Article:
If you are designing for many screen sizes, where should you begin?
Traditionally, most designers will start the design process at desktop size. This is where most content is going to fit in well. Then you figure out how to squeeze it down to a tablet, then a phone.
I believe this is the wrong path to take, when designing a mobile responsive page (or any website for that matter). Just because a desktop page can flow responsively on a small-width screen, it doesn’t make it suitable for mobile.
The best thing you can do is to start with a mobile design. Straight away, you are met with a conundrum: how do I fit all this content into the tiny screen? You can no longer just drop a matrix or a data table on to the screen — there really isn’t enough space.
You are forced to think about questions like:
- what you are trying to do?
- what are the most important elements a user needs to interact with?
- what is the most important action that needs to be taken after viewing the content?
- can the content/data be summarised and simplified?
- can you offer a better way to drill down to your content?
- can my data fit into an existing metaphor (like a map or a calendar)?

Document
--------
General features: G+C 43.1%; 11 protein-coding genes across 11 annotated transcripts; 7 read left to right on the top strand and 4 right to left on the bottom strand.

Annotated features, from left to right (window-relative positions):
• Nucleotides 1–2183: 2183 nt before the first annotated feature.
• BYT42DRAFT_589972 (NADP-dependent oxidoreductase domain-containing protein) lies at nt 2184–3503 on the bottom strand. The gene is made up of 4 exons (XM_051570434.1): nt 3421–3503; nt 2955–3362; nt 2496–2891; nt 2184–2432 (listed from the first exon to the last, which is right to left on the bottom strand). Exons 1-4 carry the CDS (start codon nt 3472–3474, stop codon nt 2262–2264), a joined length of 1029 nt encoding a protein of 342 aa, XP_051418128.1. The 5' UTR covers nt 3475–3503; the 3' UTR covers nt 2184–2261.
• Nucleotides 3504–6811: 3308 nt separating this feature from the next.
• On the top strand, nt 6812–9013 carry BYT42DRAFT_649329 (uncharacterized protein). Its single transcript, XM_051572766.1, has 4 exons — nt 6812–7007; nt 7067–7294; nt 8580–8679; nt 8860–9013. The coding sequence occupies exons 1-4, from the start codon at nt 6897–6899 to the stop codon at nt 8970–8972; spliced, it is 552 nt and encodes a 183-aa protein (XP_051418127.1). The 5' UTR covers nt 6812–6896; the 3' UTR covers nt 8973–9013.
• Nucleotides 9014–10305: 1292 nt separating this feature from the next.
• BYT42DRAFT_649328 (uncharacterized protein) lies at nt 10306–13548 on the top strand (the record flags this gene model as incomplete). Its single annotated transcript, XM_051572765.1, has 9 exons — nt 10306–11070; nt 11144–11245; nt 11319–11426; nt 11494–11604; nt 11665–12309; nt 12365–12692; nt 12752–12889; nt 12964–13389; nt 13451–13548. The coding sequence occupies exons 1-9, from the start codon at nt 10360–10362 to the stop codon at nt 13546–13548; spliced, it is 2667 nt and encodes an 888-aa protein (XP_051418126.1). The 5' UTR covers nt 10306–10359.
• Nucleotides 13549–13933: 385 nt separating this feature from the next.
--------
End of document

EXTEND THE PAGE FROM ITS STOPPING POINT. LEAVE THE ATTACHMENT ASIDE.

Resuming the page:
Once you are done with the design process, you might have a crazy realisation: all the questions you asked yourself, and the resulting design decisions you made — they apply on desktop too.
That’s right. A good design is already responsive.
Now, desktop design becomes more about enhancement over a lazy content dump. You’ve already made the decision up front on what is important and what is not. You no longer feel dirty, having to add ‘small-hidden’ css classes everywhere.
Start with a mobile design on your next project. Your design will be better for it. When you pick tools like the responsive grid, pick one that starts with mobile too. Bootstrap 3, for example, switched gears to do exactly this.
Responsive is hard. Mobile is hard. But the thoughtfulness and effort we put into what we build will delight our customers. And our customers are the reason we exist.